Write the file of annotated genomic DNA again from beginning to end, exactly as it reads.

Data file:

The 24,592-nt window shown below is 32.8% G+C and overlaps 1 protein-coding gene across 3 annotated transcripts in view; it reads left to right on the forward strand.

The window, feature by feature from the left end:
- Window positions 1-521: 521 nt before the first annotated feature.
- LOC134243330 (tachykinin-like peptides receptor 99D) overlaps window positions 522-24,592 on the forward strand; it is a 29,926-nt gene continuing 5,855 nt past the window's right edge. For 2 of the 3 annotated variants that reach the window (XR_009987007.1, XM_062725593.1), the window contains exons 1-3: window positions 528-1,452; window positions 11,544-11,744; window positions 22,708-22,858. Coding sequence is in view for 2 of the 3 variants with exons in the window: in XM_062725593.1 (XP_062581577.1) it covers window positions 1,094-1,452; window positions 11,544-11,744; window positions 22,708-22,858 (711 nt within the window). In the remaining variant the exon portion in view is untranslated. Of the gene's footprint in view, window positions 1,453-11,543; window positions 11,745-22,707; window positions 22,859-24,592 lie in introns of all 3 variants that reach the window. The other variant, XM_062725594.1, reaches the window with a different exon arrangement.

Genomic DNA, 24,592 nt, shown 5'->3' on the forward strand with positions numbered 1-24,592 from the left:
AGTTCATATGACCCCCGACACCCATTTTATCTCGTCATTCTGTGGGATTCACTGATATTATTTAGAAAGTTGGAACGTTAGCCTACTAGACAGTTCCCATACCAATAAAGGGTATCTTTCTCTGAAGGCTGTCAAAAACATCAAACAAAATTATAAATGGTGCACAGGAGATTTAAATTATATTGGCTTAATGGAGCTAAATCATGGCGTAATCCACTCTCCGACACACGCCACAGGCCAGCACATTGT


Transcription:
The 24,592-nt window shown below is 32.8% G+C and overlaps 1 protein-coding gene across 3 annotated transcripts in view; it reads left to right on the forward strand.

The window, feature by feature from the left end:
- Window positions 1-521: 521 nt before the first annotated feature.
- LOC134243330 (tachykinin-like peptides receptor 99D) overlaps window positions 522-24,592 on the forward strand; it is a 29,926-nt gene continuing 5,855 nt past the window's right edge. For 2 of the 3 annotated variants that reach the window (XR_009987007.1, XM_062725593.1), the window contains exons 1-3: window positions 528-1,452; window positions 11,544-11,744; window positions 22,708-22,858. Coding sequence is in view for 2 of the 3 variants with exons in the window: in XM_062725593.1 (XP_062581577.1) it covers window positions 1,094-1,452; window positions 11,544-11,744; window positions 22,708-22,858 (711 nt within the window). In the remaining variant the exon portion in view is untranslated. Of the gene's footprint in view, window positions 1,453-11,543; window positions 11,745-22,707; window positions 22,859-24,592 lie in introns of all 3 variants that reach the window. The other variant, XM_062725594.1, reaches the window with a different exon arrangement.

Genomic DNA, 24,592 nt, shown 5'->3' on the forward strand with positions numbered 1-24,592 from the left:
AGTTCATATGACCCCCGACACCCATTTTATCTCGTCATTCTGTGGGATTCACTGATATTATTTAGAAAGTTGGAACGTTAGCCTACTAGACAGTTCCCATACCAATAAAGGGTATCTTTCTCTGAAGGCTGTCAAAAACATCAAACAAAATTATAAATGGTGCACAGGAGATTTAAATTATATTGGCTTAATGGAGCTAAATCATGGCGTAATCCACTCTCCGACACACGCCACAGGCCAGCACATTGT